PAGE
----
Graphic Designers

Last updated January 01, 2015

If you’re fascinated by the differences between the fonts Times New Roman and Geneva -- or simply enjoy arranging photos on a page -- you may have a future in graphic design. One of the most practical paths for artsy people, graphic design requires not only a good eye but an ability to use the computer as a tool for achieving your vision.

Graphic designers work with type and images to create the look for CD inserts, books, magazines, posters, catalogs, and other products. Some also design websites.

“The biggest misconception is that good design is just a simple matter of making things 'pretty.'” Heather, Graphic Designer

Are You Ready To...?

  • See your ideas in living color in print and online
  • Create designs under deadline pressure
  • Revise designs in response to feedback
  • Learn the latest computer software
  • Meet with clients
  • Prepare documents for the printer

It Helps To Be...

Organized, creative, and computer savvy. You’ll have to stay up to speed on all the latest design software. Flexibility is also key: if your client wants purple type on a peach background, you’ll have to swallow your artistic pride and deliver.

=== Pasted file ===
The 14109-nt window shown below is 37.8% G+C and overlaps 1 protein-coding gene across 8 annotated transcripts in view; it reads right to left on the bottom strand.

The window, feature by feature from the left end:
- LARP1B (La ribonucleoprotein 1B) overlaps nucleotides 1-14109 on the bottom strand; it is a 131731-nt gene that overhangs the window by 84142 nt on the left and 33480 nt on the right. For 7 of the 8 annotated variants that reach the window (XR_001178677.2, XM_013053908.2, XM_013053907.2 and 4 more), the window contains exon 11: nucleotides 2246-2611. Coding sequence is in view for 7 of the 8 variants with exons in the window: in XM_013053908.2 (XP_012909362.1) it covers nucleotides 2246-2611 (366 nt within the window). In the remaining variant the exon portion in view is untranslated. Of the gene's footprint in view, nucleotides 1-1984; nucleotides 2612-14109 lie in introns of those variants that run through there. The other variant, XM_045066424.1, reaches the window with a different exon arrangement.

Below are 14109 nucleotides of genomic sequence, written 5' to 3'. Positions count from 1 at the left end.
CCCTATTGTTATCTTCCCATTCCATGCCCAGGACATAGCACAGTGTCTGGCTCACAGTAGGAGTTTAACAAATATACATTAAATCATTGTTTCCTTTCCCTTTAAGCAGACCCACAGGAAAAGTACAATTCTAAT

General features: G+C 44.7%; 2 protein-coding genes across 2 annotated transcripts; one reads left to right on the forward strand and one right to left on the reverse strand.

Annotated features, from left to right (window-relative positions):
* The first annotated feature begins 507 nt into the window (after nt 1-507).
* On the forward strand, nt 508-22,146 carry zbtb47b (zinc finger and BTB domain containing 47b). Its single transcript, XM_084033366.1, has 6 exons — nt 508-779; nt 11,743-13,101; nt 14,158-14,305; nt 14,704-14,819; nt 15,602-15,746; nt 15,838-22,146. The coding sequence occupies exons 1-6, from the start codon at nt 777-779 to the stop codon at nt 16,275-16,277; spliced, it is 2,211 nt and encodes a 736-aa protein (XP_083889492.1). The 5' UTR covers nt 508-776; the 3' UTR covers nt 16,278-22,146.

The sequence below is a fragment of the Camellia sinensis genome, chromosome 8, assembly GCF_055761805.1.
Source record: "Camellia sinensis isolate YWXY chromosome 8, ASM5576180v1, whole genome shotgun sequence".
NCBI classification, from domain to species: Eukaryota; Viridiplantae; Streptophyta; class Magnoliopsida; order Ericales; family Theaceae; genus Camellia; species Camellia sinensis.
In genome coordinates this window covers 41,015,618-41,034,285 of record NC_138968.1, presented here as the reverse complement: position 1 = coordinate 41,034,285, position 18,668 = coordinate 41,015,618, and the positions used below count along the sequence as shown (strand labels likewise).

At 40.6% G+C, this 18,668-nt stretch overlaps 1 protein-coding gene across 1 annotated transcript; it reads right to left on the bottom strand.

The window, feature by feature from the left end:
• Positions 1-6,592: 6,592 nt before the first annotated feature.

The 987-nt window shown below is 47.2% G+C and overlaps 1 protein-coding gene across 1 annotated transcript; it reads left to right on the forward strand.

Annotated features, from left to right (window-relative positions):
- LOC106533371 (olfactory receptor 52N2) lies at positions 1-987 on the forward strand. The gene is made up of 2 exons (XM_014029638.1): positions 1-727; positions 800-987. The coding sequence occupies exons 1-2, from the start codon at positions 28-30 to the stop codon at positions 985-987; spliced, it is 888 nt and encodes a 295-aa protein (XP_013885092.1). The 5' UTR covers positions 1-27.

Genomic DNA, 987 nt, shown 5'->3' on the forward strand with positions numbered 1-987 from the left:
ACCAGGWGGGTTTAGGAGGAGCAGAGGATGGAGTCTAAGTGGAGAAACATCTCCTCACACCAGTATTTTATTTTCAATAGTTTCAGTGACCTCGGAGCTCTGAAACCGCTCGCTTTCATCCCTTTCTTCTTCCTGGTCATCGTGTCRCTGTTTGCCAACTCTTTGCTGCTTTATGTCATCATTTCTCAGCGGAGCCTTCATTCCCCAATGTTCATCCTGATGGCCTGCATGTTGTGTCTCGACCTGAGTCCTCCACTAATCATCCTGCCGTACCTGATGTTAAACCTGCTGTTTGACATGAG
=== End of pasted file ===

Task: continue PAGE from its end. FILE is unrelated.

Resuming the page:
Make High School Count

  • Sign up for art class. It will help you develop the eye you need and will teach you the fundamentals of color, perspective, and form.
  • Join the school newspaper or yearbook staff and try your hand at page design.
  • Learn as many computer programs as you can, especially desktop publishing or Web design programs. The practice will help you decide if this is the path for you -- and give you a jump start on your career.

The only way to learn all the technical sides of working as a graphic designer is to get your feet wet by doing it.” Patrick, Freelance Graphic Designer